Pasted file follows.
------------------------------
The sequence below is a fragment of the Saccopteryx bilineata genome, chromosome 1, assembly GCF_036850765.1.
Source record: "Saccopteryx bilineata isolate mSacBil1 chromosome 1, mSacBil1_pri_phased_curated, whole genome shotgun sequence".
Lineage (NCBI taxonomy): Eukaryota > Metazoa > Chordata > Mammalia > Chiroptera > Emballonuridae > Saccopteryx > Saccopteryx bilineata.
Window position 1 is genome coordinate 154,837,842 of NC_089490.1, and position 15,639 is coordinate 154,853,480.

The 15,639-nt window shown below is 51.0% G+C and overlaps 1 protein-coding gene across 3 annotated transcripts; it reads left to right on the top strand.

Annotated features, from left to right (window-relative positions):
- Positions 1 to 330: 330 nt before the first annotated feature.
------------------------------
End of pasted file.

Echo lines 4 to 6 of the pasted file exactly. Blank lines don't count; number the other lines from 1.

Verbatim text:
Window position 1 is genome coordinate 154,837,842 of NC_089490.1, and position 15,639 is coordinate 154,853,480.

The 15,639-nt window shown below is 51.0% G+C and overlaps 1 protein-coding gene across 3 annotated transcripts; it reads left to right on the top strand.

Annotated features, from left to right (window-relative positions):